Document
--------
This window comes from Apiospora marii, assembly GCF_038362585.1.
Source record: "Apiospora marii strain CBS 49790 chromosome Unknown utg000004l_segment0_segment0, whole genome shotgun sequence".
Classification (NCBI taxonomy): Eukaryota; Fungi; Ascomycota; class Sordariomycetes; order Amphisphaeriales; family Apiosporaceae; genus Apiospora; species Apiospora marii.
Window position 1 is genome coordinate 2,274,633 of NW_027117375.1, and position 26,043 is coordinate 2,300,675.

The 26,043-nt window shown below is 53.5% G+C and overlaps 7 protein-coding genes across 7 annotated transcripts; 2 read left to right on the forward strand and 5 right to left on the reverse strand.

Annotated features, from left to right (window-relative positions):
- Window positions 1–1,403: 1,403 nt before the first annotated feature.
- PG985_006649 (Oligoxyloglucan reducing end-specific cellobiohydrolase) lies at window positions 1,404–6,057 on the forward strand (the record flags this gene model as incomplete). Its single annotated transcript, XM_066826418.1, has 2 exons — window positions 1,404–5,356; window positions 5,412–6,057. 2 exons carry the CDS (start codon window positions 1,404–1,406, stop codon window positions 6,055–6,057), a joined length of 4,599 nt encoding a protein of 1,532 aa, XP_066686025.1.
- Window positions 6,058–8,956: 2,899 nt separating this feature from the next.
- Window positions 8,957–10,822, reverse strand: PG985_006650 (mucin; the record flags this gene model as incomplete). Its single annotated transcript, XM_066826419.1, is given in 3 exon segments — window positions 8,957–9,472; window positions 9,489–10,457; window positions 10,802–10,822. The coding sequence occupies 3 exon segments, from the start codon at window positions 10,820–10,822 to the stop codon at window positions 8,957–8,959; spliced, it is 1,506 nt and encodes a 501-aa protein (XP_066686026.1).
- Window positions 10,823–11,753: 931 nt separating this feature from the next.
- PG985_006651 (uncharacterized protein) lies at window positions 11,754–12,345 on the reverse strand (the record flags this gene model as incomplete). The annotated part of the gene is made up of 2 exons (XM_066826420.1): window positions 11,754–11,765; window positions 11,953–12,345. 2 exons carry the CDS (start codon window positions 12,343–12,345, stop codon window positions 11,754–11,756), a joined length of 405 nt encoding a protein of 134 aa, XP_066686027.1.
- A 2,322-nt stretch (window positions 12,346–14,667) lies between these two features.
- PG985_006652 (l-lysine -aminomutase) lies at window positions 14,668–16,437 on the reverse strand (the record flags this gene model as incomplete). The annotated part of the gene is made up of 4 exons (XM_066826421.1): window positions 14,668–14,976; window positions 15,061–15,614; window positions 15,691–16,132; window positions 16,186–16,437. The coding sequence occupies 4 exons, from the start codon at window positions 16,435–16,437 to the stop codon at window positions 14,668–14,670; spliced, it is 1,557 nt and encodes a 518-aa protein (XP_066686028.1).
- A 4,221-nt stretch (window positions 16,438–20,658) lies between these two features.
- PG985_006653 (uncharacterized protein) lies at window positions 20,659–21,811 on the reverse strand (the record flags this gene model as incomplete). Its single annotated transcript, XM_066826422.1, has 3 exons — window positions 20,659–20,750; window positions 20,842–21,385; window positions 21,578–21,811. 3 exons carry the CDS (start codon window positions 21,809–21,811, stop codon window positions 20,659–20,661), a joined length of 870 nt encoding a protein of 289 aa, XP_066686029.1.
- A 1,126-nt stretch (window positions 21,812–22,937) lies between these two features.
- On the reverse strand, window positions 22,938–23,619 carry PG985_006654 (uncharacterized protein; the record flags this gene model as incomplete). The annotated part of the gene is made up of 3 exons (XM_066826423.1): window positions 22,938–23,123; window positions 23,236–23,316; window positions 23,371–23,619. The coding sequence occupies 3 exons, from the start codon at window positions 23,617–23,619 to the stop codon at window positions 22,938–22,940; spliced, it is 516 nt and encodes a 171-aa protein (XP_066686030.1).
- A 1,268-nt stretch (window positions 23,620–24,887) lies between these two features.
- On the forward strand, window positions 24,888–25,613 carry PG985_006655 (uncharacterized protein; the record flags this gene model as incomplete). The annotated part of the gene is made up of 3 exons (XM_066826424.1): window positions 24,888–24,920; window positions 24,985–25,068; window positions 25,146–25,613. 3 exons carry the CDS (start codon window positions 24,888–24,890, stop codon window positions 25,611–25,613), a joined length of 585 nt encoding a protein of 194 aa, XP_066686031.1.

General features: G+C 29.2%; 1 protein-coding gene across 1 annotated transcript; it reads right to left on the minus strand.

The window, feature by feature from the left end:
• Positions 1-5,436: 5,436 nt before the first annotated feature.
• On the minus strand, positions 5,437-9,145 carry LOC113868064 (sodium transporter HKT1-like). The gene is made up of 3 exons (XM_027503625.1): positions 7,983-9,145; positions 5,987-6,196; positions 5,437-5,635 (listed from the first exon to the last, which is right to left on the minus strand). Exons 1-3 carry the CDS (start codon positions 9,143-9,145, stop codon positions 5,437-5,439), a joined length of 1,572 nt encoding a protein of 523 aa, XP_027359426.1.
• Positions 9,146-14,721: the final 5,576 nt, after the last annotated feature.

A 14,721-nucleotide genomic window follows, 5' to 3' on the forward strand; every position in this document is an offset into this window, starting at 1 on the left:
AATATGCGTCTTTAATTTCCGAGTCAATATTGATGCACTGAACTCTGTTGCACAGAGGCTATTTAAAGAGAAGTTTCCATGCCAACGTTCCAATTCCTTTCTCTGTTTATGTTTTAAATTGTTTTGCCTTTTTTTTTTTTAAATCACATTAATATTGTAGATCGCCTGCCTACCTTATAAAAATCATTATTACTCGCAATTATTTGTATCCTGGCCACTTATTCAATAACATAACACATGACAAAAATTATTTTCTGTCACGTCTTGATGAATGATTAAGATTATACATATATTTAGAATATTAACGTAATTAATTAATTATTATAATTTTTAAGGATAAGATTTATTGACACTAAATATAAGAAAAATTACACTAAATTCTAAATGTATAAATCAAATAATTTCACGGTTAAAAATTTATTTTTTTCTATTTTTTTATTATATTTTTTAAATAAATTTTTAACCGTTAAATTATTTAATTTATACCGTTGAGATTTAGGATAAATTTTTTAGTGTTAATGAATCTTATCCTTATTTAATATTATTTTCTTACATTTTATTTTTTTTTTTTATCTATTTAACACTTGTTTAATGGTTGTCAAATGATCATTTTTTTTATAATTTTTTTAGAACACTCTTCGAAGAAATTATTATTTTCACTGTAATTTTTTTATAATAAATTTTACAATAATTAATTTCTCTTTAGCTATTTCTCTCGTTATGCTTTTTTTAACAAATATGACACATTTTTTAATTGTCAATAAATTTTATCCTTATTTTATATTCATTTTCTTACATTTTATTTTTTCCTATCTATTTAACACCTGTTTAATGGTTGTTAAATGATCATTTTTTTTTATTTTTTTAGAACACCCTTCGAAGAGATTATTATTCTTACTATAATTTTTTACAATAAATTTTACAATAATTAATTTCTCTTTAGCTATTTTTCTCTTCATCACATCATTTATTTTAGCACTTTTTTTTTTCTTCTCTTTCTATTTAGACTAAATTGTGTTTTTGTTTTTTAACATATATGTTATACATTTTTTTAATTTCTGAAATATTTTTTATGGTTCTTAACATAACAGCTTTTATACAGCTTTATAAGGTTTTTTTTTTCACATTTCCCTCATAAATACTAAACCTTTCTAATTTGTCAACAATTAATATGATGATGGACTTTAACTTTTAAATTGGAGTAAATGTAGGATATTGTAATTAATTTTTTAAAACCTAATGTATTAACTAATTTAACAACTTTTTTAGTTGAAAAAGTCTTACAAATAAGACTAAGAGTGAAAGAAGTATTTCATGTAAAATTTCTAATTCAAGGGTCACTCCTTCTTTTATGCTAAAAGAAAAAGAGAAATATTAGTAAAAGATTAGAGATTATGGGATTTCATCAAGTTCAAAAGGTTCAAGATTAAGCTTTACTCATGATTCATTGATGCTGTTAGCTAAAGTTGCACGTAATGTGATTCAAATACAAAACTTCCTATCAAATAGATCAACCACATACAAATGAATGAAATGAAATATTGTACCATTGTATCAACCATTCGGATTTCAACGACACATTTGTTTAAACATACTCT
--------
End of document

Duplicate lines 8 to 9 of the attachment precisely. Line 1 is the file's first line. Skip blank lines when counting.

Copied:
- PG985_006649 (Oligoxyloglucan reducing end-specific cellobiohydrolase) lies at window positions 1,404–6,057 on the forward strand (the record flags this gene model as incomplete). Its single annotated transcript, XM_066826418.1, has 2 exons — window positions 1,404–5,356; window positions 5,412–6,057. 2 exons carry the CDS (start codon window positions 1,404–1,406, stop codon window positions 6,055–6,057), a joined length of 4,599 nt encoding a protein of 1,532 aa, XP_066686025.1.
- Window positions 6,058–8,956: 2,899 nt separating this feature from the next.